Acute and Chronic Effects of Antibiotics on Deterioration of Anaerobic Substrate Utilization

Cetecioglu Z., Orhon D.

CURRENT ORGANIC CHEMISTRY, vol.21, no.12, pp.1044-1053, 2017 (SCI-Expanded) identifier identifier

  • Publication Type: Article / Review
  • Volume: 21 Issue: 12
  • Publication Date: 2017
  • Doi Number: 10.2174/1385272821666170117095645
  • Journal Indexes: Science Citation Index Expanded (SCI-EXPANDED), Scopus
  • Page Numbers: pp.1044-1053
  • Istanbul Technical University Affiliated: Yes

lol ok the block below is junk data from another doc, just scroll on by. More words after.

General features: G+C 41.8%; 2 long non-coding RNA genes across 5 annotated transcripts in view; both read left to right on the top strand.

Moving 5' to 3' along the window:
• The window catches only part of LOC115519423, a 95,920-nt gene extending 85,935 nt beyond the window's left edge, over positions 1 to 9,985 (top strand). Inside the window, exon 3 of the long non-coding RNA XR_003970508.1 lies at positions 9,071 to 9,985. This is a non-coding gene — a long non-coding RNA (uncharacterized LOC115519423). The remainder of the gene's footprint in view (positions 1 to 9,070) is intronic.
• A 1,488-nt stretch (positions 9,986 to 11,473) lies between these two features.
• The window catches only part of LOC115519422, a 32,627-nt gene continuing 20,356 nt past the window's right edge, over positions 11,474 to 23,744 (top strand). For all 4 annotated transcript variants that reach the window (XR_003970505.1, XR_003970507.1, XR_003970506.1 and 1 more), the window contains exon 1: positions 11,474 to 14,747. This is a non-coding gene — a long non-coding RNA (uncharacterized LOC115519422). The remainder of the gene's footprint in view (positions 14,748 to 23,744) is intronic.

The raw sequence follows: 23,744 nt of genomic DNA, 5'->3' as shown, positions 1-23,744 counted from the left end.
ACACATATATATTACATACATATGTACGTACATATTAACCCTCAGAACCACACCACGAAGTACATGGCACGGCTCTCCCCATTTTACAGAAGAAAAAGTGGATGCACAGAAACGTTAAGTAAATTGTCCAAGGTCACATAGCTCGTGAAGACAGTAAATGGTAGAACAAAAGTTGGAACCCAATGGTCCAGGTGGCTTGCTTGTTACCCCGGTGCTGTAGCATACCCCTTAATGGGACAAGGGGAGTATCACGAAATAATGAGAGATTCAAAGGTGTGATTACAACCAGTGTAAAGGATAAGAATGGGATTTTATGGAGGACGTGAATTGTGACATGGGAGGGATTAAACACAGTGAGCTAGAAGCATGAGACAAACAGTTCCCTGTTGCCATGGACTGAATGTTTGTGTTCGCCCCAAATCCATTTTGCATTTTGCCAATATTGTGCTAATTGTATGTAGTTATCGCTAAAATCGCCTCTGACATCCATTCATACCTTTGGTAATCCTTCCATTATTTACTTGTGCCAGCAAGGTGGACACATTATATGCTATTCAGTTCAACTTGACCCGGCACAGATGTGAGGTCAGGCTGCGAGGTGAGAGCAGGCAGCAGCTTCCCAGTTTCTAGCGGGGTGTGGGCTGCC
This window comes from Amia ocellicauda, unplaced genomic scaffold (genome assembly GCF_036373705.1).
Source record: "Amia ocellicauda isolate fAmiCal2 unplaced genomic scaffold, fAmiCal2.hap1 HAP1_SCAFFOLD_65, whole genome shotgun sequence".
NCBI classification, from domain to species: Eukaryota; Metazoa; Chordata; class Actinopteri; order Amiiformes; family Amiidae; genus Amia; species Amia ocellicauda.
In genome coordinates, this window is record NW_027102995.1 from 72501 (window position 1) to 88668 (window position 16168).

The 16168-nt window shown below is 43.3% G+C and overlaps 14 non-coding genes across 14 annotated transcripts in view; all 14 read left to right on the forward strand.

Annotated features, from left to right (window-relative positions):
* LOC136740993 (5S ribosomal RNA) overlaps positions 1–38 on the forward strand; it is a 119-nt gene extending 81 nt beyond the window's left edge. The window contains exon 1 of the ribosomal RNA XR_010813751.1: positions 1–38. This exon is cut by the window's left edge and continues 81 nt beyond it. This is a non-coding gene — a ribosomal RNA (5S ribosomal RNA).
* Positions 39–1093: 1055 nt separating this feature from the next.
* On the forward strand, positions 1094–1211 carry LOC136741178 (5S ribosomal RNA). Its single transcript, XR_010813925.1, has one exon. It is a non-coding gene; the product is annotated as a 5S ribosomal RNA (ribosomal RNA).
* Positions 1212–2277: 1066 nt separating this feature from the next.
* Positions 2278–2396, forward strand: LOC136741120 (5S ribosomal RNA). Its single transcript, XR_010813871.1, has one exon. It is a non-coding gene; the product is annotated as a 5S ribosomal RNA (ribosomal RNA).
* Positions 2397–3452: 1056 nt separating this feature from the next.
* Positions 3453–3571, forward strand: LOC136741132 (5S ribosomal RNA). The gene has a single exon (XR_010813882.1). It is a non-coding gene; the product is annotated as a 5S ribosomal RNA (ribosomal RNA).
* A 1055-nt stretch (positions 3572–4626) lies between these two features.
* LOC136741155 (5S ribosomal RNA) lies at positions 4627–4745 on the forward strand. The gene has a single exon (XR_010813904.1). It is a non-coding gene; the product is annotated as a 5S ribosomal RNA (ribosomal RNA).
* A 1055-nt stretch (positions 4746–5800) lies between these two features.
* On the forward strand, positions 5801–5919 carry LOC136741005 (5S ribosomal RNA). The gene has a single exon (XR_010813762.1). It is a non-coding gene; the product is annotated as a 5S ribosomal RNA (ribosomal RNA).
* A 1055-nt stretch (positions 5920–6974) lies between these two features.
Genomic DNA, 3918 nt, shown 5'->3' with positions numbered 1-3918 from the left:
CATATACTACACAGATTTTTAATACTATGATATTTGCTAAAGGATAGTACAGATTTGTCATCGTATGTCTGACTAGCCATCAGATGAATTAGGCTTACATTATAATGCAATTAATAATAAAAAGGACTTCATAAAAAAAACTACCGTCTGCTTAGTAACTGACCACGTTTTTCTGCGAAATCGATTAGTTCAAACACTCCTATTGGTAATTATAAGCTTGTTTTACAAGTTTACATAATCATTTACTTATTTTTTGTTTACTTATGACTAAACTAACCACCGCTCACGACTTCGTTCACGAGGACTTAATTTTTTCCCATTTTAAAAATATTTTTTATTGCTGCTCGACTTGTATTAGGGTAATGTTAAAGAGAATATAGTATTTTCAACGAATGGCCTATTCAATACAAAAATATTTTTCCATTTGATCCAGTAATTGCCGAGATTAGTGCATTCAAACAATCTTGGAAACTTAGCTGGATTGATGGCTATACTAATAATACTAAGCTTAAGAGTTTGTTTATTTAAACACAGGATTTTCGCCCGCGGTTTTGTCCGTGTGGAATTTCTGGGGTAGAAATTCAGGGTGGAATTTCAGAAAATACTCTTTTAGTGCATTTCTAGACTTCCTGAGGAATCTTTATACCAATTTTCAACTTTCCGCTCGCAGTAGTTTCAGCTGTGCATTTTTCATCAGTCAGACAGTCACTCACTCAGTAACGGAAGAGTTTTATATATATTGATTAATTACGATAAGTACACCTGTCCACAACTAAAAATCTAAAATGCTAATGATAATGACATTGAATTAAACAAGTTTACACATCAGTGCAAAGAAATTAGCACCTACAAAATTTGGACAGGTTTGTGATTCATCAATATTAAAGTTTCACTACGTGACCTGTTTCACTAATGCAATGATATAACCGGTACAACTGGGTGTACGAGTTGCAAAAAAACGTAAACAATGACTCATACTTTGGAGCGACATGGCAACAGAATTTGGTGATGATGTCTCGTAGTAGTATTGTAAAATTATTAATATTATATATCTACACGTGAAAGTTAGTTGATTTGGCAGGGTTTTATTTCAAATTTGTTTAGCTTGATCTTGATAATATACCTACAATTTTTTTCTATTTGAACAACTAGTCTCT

The paper essentially summarizes and provides a comprehensive evaluation of degeneration of substrate utilization in terms of short and long term effects and biodegradability of the selected antibiotics; sulfamethoxazole, erythromycin, and tetracycline; under different conditions. This review focuses on acute and chronic tests to evaluate the inhibitory effects of the antibiotics and to control them at the source. Acute impact based on batch tests was conducted using antibiotic dozing in the range of 1-1000 mg/L. Substrate removal was monitored by means of soluble COD and VFA measurements. At low antibiotic dosing VFA mixture was completely removed; at higher doses propionate utilization was impaired and butyrate was reduced. Higher doses induced total inactivation of microbial metabolism. For chronic impacts, the antibiotic dozing was gradually increased in lab-scale anaerobic reactors. COD, VFA, and methane generation were monitored during each phase. For each antibiotic, a threshold concentration level was determined, which did not impair substrate utilization. High concentration of antibiotics (3 mg/L<) caused toxic effects on the mixed microbial culture and affected substrate removal and biogas generation and finalized a total collapse of the reactors. Each antibiotic reflected a different impact and biodegradation pattern related to its specific mode of action. Complete removal of antibiotics could be achieved at low concentration levels. The main removal mechanism for all three antibiotics was biodegradation and not sorption. When the sorption increased in the system, the system collapsed.